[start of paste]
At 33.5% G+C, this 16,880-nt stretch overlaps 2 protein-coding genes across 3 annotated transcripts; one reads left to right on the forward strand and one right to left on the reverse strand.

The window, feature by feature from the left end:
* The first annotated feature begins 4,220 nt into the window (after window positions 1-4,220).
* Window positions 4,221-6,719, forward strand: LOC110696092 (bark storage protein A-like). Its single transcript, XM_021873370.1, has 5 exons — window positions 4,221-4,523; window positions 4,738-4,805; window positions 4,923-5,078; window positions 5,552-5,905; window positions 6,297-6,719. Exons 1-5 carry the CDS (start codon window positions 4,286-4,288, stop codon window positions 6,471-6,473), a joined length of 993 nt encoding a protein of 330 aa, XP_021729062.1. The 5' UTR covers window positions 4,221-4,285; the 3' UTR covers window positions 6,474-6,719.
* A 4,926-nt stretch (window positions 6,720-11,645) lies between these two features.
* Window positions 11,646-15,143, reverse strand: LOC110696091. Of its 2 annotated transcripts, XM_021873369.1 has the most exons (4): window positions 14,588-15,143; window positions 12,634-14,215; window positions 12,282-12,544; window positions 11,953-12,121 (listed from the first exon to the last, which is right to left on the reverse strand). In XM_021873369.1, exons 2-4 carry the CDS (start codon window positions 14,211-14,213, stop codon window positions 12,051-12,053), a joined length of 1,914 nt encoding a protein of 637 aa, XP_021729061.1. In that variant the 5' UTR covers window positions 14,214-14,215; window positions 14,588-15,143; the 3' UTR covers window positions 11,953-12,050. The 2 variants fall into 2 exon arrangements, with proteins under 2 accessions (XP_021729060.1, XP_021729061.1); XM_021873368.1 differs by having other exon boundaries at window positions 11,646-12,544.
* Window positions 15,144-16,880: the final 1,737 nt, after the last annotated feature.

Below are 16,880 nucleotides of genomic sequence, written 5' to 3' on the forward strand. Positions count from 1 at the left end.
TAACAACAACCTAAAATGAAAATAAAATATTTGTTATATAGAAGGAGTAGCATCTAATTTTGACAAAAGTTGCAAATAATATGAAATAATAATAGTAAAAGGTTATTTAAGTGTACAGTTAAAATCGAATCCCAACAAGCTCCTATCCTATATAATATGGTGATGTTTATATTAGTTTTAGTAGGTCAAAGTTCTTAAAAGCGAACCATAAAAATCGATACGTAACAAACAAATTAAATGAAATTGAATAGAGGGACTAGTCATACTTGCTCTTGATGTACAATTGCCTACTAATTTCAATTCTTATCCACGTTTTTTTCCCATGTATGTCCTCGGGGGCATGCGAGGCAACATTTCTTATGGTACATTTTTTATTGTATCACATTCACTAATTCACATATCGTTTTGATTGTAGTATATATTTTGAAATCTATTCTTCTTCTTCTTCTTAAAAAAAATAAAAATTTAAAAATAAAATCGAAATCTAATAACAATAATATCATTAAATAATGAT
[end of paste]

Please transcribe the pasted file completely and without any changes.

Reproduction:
At 33.5% G+C, this 16,880-nt stretch overlaps 2 protein-coding genes across 3 annotated transcripts; one reads left to right on the forward strand and one right to left on the reverse strand.

The window, feature by feature from the left end:
* The first annotated feature begins 4,220 nt into the window (after window positions 1-4,220).
* Window positions 4,221-6,719, forward strand: LOC110696092 (bark storage protein A-like). Its single transcript, XM_021873370.1, has 5 exons — window positions 4,221-4,523; window positions 4,738-4,805; window positions 4,923-5,078; window positions 5,552-5,905; window positions 6,297-6,719. Exons 1-5 carry the CDS (start codon window positions 4,286-4,288, stop codon window positions 6,471-6,473), a joined length of 993 nt encoding a protein of 330 aa, XP_021729062.1. The 5' UTR covers window positions 4,221-4,285; the 3' UTR covers window positions 6,474-6,719.
* A 4,926-nt stretch (window positions 6,720-11,645) lies between these two features.
* Window positions 11,646-15,143, reverse strand: LOC110696091. Of its 2 annotated transcripts, XM_021873369.1 has the most exons (4): window positions 14,588-15,143; window positions 12,634-14,215; window positions 12,282-12,544; window positions 11,953-12,121 (listed from the first exon to the last, which is right to left on the reverse strand). In XM_021873369.1, exons 2-4 carry the CDS (start codon window positions 14,211-14,213, stop codon window positions 12,051-12,053), a joined length of 1,914 nt encoding a protein of 637 aa, XP_021729061.1. In that variant the 5' UTR covers window positions 14,214-14,215; window positions 14,588-15,143; the 3' UTR covers window positions 11,953-12,050. The 2 variants fall into 2 exon arrangements, with proteins under 2 accessions (XP_021729060.1, XP_021729061.1); XM_021873368.1 differs by having other exon boundaries at window positions 11,646-12,544.
* Window positions 15,144-16,880: the final 1,737 nt, after the last annotated feature.

Below are 16,880 nucleotides of genomic sequence, written 5' to 3' on the forward strand. Positions count from 1 at the left end.
TAACAACAACCTAAAATGAAAATAAAATATTTGTTATATAGAAGGAGTAGCATCTAATTTTGACAAAAGTTGCAAATAATATGAAATAATAATAGTAAAAGGTTATTTAAGTGTACAGTTAAAATCGAATCCCAACAAGCTCCTATCCTATATAATATGGTGATGTTTATATTAGTTTTAGTAGGTCAAAGTTCTTAAAAGCGAACCATAAAAATCGATACGTAACAAACAAATTAAATGAAATTGAATAGAGGGACTAGTCATACTTGCTCTTGATGTACAATTGCCTACTAATTTCAATTCTTATCCACGTTTTTTTCCCATGTATGTCCTCGGGGGCATGCGAGGCAACATTTCTTATGGTACATTTTTTATTGTATCACATTCACTAATTCACATATCGTTTTGATTGTAGTATATATTTTGAAATCTATTCTTCTTCTTCTTCTTAAAAAAAATAAAAATTTAAAAATAAAATCGAAATCTAATAACAATAATATCATTAAATAATGAT